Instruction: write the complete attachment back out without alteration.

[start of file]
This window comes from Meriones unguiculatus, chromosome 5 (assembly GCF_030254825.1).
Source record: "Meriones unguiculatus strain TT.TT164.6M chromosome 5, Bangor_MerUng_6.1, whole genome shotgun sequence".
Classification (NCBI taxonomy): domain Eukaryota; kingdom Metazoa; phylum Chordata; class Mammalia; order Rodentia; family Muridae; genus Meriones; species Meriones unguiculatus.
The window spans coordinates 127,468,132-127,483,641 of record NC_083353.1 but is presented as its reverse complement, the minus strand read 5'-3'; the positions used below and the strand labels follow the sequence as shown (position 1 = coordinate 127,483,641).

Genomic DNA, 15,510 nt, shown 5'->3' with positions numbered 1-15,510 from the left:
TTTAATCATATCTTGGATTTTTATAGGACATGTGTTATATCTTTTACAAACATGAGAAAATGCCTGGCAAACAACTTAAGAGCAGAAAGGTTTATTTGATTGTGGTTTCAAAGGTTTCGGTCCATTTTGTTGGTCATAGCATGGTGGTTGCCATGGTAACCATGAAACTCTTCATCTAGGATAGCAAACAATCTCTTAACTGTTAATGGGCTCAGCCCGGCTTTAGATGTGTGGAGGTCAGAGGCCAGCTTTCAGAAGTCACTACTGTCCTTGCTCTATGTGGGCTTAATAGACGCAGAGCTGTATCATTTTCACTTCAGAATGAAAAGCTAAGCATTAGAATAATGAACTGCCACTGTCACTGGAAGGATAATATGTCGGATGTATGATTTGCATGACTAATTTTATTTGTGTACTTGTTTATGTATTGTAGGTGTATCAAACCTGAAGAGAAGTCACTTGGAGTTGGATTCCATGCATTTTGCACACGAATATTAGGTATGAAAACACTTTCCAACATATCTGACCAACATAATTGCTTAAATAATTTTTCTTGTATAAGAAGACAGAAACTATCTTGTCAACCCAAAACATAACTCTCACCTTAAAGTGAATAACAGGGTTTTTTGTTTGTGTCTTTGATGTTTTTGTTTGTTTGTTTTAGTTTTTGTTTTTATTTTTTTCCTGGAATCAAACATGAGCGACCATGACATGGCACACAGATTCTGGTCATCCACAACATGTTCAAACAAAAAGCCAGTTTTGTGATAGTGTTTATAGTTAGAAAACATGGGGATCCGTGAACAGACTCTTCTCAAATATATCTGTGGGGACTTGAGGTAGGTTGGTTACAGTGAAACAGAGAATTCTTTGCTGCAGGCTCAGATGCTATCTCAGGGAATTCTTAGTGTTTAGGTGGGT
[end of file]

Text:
This window comes from Meriones unguiculatus, chromosome 5 (assembly GCF_030254825.1).
Source record: "Meriones unguiculatus strain TT.TT164.6M chromosome 5, Bangor_MerUng_6.1, whole genome shotgun sequence".
Classification (NCBI taxonomy): domain Eukaryota; kingdom Metazoa; phylum Chordata; class Mammalia; order Rodentia; family Muridae; genus Meriones; species Meriones unguiculatus.
The window spans coordinates 127,468,132-127,483,641 of record NC_083353.1 but is presented as its reverse complement, the minus strand read 5'-3'; the positions used below and the strand labels follow the sequence as shown (position 1 = coordinate 127,483,641).

Genomic DNA, 15,510 nt, shown 5'->3' with positions numbered 1-15,510 from the left:
TTTAATCATATCTTGGATTTTTATAGGACATGTGTTATATCTTTTACAAACATGAGAAAATGCCTGGCAAACAACTTAAGAGCAGAAAGGTTTATTTGATTGTGGTTTCAAAGGTTTCGGTCCATTTTGTTGGTCATAGCATGGTGGTTGCCATGGTAACCATGAAACTCTTCATCTAGGATAGCAAACAATCTCTTAACTGTTAATGGGCTCAGCCCGGCTTTAGATGTGTGGAGGTCAGAGGCCAGCTTTCAGAAGTCACTACTGTCCTTGCTCTATGTGGGCTTAATAGACGCAGAGCTGTATCATTTTCACTTCAGAATGAAAAGCTAAGCATTAGAATAATGAACTGCCACTGTCACTGGAAGGATAATATGTCGGATGTATGATTTGCATGACTAATTTTATTTGTGTACTTGTTTATGTATTGTAGGTGTATCAAACCTGAAGAGAAGTCACTTGGAGTTGGATTCCATGCATTTTGCACACGAATATTAGGTATGAAAACACTTTCCAACATATCTGACCAACATAATTGCTTAAATAATTTTTCTTGTATAAGAAGACAGAAACTATCTTGTCAACCCAAAACATAACTCTCACCTTAAAGTGAATAACAGGGTTTTTTGTTTGTGTCTTTGATGTTTTTGTTTGTTTGTTTTAGTTTTTGTTTTTATTTTTTTCCTGGAATCAAACATGAGCGACCATGACATGGCACACAGATTCTGGTCATCCACAACATGTTCAAACAAAAAGCCAGTTTTGTGATAGTGTTTATAGTTAGAAAACATGGGGATCCGTGAACAGACTCTTCTCAAATATATCTGTGGGGACTTGAGGTAGGTTGGTTACAGTGAAACAGAGAATTCTTTGCTGCAGGCTCAGATGCTATCTCAGGGAATTCTTAGTGTTTAGGTGGGT